A group of young men stabbed and beat one Spanish and two Peruvian students in Voronezh in what appeared to be the latest in a series of xenophobia-related attacks. One of the Peruvians, an 18-year-old first-year student, died on the way to the hospital.
Prosecutors in Voronezh, a city of 1 million located 580 kilometers south of Moscow, called the Sunday evening attack an act of hooliganism, and the region's governor concurred that it could not be considered a hate crime because a Russian student was also injured.
The three foreign students were walking with a Russian student near the Olimpik Sports Complex on the outskirts of Voronezh at around 6 p.m. Sunday when they were attacked by 15 to 20 young men carrying knives and "blunt metal and wooden objects," Galina Gorshkova, a spokeswoman for the Voronezh regional prosecutor's office, said by telephone Monday.
Peruvian national Enrique Arturo Angeles Hurtado, a first-year student at the Voronezh State Architecture and Civil Engineering University, died as he was being taken to the hospital, Gorshkova said. He had suffered several blows to the head and two stab wounds in the hip, she said.
The other Peruvian national, Alexander Manuel Navarro Ayala, 18, was hospitalized with a concussion and was in stable condition Monday, said Egorov Ramirez Hinojosa, consul-general at the Peruvian Embassy in Moscow.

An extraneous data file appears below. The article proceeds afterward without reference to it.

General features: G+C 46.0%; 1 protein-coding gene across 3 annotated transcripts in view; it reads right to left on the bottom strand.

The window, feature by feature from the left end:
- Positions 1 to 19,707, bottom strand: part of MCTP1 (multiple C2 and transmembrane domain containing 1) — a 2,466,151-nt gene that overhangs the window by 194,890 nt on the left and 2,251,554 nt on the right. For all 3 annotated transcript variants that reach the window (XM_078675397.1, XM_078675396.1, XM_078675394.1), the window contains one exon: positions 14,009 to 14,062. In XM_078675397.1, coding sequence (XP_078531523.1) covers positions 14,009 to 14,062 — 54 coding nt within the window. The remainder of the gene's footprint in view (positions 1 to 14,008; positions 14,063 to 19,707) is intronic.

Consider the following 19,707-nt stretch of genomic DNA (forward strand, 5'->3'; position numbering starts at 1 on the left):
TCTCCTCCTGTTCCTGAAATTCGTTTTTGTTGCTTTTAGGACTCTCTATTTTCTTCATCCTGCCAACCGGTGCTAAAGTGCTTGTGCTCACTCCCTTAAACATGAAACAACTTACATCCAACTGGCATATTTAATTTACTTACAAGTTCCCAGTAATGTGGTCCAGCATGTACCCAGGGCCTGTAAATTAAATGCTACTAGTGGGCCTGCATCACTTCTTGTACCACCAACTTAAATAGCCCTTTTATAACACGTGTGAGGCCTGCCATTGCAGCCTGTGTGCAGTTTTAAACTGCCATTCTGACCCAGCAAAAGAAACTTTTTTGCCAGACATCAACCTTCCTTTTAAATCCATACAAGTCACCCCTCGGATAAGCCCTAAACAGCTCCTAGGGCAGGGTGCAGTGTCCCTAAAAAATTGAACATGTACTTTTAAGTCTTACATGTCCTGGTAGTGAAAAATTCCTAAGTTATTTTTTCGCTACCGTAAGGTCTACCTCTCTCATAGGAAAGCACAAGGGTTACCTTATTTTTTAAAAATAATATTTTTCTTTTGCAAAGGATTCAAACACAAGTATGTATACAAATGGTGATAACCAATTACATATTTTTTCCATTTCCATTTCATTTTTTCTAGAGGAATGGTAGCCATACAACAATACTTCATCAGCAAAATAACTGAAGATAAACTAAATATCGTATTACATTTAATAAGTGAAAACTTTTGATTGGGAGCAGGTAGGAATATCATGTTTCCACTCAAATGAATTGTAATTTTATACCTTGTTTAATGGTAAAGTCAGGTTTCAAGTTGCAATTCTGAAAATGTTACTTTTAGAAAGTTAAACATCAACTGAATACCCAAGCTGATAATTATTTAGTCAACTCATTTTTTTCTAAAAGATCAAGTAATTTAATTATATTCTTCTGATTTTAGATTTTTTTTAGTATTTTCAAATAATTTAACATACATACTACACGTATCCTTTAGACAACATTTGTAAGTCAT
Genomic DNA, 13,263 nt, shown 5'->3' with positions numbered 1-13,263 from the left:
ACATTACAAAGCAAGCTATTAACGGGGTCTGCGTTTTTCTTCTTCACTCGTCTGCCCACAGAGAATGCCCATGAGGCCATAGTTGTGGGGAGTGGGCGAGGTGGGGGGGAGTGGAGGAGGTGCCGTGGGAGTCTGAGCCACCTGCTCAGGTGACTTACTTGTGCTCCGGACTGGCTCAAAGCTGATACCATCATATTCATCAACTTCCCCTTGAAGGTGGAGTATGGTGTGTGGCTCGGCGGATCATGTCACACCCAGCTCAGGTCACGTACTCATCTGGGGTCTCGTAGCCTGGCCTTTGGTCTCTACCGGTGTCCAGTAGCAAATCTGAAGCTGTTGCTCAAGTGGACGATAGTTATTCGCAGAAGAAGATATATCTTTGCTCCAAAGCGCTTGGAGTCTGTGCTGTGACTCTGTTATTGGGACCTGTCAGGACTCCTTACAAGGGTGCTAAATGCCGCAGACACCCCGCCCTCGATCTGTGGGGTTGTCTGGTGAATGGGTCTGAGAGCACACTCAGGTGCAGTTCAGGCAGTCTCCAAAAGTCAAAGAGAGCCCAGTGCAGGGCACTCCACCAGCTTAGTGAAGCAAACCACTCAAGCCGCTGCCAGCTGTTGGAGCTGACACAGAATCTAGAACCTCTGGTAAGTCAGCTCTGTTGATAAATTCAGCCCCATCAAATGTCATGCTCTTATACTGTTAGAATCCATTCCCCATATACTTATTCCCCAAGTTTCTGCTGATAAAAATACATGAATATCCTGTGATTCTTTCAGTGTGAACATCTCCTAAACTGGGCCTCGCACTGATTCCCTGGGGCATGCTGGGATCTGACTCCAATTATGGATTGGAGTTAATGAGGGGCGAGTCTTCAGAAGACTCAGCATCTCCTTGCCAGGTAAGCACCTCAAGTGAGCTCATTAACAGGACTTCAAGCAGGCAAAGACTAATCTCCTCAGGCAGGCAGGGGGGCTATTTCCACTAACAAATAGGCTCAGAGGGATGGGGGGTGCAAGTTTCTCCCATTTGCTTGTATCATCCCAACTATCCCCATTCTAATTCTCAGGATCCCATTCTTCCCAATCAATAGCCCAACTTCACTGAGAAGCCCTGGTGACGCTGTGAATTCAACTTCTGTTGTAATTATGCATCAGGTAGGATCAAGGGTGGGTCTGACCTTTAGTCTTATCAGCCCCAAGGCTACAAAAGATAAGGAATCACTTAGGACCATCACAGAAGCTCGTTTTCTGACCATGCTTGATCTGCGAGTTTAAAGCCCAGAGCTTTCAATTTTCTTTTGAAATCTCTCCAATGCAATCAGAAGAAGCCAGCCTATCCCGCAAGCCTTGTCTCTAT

Spanish national Mario Potino Rodriguez, 30, an intern in the Voronezh State University's philology department, was hospitalized with a concussion and bruises and also was in stable condition,
Gorshkova said the Russian student suffered minor injuries but was not hospitalized.
Voronezh prosecutors said they were investigating the incident as an act of hooliganism, rather than a racially motivated attack, a distinction under Russian law that would mean a lighter prison sentence if any attackers were convicted.
Sunday's attack was the latest in a series of apparently racially motivated attacks in Voronezh. Over the past five years, 13 foreign students have died in racially motivated slayings, said Gabriel Kotchofa, president of the Foreign Students Association in Russia.
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